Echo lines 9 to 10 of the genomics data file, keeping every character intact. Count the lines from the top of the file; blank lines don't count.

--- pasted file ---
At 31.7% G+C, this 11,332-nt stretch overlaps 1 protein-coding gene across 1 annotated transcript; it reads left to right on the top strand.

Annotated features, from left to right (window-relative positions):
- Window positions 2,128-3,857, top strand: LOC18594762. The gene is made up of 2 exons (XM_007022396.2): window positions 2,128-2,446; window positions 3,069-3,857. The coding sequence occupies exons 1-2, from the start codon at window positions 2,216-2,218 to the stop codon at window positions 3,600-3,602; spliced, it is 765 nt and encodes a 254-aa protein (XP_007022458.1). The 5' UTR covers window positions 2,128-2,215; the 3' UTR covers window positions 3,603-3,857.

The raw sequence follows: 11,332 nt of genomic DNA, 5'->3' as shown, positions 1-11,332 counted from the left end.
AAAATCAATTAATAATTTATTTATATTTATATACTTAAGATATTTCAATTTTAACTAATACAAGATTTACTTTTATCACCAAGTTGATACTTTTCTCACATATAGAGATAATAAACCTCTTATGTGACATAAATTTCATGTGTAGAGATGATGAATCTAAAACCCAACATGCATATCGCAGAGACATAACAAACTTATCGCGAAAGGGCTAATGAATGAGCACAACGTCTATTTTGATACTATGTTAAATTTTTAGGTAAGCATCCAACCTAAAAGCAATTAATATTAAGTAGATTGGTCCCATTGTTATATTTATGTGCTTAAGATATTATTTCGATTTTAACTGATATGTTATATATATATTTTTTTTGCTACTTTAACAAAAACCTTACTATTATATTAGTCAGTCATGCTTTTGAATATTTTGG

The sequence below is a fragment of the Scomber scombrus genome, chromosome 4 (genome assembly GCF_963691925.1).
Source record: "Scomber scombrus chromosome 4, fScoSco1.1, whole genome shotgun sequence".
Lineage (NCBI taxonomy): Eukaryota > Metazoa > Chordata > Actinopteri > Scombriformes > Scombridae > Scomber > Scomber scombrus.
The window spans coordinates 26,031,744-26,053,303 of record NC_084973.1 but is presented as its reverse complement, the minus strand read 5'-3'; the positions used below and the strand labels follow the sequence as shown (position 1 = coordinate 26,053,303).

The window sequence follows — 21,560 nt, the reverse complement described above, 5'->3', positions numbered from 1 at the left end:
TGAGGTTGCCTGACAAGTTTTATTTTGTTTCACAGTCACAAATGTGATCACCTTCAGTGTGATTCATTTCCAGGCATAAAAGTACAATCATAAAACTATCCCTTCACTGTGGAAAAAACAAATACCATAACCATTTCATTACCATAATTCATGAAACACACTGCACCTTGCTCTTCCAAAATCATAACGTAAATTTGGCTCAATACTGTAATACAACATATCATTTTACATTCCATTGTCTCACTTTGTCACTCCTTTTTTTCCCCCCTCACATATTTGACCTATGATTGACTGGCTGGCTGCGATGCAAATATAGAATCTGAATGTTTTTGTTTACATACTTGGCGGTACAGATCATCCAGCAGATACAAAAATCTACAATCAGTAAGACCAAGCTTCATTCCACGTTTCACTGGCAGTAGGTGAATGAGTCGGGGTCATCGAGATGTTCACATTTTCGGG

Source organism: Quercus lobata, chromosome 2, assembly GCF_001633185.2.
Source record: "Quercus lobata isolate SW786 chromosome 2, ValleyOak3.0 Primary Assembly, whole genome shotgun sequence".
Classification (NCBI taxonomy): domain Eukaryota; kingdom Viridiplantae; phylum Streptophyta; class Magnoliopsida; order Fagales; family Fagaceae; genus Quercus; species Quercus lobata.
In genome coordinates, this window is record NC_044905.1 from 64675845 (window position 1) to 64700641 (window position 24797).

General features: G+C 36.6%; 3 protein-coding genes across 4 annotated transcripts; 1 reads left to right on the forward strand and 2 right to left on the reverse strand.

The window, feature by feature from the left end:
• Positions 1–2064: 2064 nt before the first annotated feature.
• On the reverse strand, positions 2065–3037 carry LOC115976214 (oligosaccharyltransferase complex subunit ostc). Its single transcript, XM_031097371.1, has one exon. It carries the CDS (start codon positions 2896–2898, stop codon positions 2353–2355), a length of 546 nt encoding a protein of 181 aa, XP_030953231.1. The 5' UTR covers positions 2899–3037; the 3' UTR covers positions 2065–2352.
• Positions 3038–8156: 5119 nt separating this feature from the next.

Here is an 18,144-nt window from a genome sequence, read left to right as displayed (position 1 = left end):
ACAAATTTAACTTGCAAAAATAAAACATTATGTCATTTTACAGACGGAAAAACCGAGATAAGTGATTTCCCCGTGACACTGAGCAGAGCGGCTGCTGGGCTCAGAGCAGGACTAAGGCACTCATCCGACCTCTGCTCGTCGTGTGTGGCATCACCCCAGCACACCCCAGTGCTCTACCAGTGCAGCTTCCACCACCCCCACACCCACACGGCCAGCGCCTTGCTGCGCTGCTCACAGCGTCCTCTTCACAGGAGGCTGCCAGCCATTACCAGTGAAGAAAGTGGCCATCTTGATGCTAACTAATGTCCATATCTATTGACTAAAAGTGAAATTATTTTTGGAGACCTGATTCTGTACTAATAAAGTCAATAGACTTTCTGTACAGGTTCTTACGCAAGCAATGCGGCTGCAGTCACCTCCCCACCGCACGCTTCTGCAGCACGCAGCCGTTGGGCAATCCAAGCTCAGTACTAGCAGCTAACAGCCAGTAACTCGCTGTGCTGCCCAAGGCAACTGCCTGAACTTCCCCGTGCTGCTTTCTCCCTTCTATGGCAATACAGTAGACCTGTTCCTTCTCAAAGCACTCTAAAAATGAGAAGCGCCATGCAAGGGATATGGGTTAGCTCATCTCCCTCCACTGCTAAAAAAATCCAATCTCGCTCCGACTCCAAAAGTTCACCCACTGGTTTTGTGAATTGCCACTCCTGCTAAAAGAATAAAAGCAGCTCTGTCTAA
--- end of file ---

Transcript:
The window spans coordinates 26,031,744-26,053,303 of record NC_084973.1 but is presented as its reverse complement, the minus strand read 5'-3'; the positions used below and the strand labels follow the sequence as shown (position 1 = coordinate 26,053,303).

The window sequence follows — 21,560 nt, the reverse complement described above, 5'->3', positions numbered from 1 at the left end: